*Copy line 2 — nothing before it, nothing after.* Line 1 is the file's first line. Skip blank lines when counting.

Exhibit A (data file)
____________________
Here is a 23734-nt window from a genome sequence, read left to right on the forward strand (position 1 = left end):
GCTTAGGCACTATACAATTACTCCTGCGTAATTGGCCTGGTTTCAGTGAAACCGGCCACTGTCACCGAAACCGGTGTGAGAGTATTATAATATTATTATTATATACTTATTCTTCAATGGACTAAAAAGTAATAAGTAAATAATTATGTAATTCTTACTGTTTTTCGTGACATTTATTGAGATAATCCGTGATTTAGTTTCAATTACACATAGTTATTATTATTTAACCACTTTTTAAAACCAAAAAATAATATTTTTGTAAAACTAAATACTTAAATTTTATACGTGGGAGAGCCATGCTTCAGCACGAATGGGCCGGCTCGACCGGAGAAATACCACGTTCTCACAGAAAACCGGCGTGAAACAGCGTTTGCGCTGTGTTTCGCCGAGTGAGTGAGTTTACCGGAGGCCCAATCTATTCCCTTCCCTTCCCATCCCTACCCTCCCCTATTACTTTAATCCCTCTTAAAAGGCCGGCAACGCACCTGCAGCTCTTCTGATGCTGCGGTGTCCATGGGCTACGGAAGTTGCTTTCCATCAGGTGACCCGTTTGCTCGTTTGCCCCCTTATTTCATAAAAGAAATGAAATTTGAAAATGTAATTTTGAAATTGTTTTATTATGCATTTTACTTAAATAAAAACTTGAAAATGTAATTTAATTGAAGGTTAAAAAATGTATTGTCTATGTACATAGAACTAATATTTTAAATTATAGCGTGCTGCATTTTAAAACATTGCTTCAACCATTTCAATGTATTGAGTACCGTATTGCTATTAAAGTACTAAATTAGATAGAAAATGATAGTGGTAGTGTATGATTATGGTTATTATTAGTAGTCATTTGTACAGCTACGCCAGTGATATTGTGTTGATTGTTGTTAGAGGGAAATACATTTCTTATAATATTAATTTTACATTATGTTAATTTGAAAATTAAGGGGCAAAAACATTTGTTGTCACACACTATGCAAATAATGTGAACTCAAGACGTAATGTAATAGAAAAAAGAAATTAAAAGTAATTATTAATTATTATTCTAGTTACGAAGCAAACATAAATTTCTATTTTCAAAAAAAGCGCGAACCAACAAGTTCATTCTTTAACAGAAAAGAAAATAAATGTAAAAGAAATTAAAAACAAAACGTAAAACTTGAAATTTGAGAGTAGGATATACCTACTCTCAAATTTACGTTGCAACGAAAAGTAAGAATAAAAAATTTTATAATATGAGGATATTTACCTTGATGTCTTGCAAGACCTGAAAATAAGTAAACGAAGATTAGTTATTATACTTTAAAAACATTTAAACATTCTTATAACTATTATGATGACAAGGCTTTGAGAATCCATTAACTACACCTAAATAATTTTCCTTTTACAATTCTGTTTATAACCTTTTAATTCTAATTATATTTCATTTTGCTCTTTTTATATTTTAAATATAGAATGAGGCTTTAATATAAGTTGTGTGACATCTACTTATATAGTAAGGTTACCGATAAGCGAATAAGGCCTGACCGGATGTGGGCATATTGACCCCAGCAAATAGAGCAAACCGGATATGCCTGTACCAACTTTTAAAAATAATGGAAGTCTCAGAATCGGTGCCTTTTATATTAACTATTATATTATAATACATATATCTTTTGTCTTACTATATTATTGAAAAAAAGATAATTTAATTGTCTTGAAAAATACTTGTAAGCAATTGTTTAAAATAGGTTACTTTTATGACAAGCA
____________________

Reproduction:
GCTTAGGCACTATACAATTACTCCTGCGTAATTGGCCTGGTTTCAGTGAAACCGGCCACTGTCACCGAAACCGGTGTGAGAGTATTATAATATTATTATTATATACTTATTCTTCAATGGACTAAAAAGTAATAAGTAAATAATTATGTAATTCTTACTGTTTTTCGTGACATTTATTGAGATAATCCGTGATTTAGTTTCAATTACACATAGTTATTATTATTTAACCACTTTTTAAAACCAAAAAATAATATTTTTGTAAAACTAAATACTTAAATTTTATACGTGGGAGAGCCATGCTTCAGCACGAATGGGCCGGCTCGACCGGAGAAATACCACGTTCTCACAGAAAACCGGCGTGAAACAGCGTTTGCGCTGTGTTTCGCCGAGTGAGTGAGTTTACCGGAGGCCCAATCTATTCCCTTCCCTTCCCATCCCTACCCTCCCCTATTACTTTAATCCCTCTTAAAAGGCCGGCAACGCACCTGCAGCTCTTCTGATGCTGCGGTGTCCATGGGCTACGGAAGTTGCTTTCCATCAGGTGACCCGTTTGCTCGTTTGCCCCCTTATTTCATAAAAGAAATGAAATTTGAAAATGTAATTTTGAAATTGTTTTATTATGCATTTTACTTAAATAAAAACTTGAAAATGTAATTTAATTGAAGGTTAAAAAATGTATTGTCTATGTACATAGAACTAATATTTTAAATTATAGCGTGCTGCATTTTAAAACATTGCTTCAACCATTTCAATGTATTGAGTACCGTATTGCTATTAAAGTACTAAATTAGATAGAAAATGATAGTGGTAGTGTATGATTATGGTTATTATTAGTAGTCATTTGTACAGCTACGCCAGTGATATTGTGTTGATTGTTGTTAGAGGGAAATACATTTCTTATAATATTAATTTTACATTATGTTAATTTGAAAATTAAGGGGCAAAAACATTTGTTGTCACACACTATGCAAATAATGTGAACTCAAGACGTAATGTAATAGAAAAAAGAAATTAAAAGTAATTATTAATTATTATTCTAGTTACGAAGCAAACATAAATTTCTATTTTCAAAAAAAGCGCGAACCAACAAGTTCATTCTTTAACAGAAAAGAAAATAAATGTAAAAGAAATTAAAAACAAAACGTAAAACTTGAAATTTGAGAGTAGGATATACCTACTCTCAAATTTACGTTGCAACGAAAAGTAAGAATAAAAAATTTTATAATATGAGGATATTTACCTTGATGTCTTGCAAGACCTGAAAATAAGTAAACGAAGATTAGTTATTATACTTTAAAAACATTTAAACATTCTTATAACTATTATGATGACAAGGCTTTGAGAATCCATTAACTACACCTAAATAATTTTCCTTTTACAATTCTGTTTATAACCTTTTAATTCTAATTATATTTCATTTTGCTCTTTTTATATTTTAAATATAGAATGAGGCTTTAATATAAGTTGTGTGACATCTACTTATATAGTAAGGTTACCGATAAGCGAATAAGGCCTGACCGGATGTGGGCATATTGACCCCAGCAAATAGAGCAAACCGGATATGCCTGTACCAACTTTTAAAAATAATGGAAGTCTCAGAATCGGTGCCTTTTATATTAACTATTATATTATAATACATATATCTTTTGTCTTACTATATTATTGAAAAAAAGATAATTTAATTGTCTTGAAAAATACTTGTAAGCAATTGTTTAAAATAGGTTACTTTTATGACAAGCA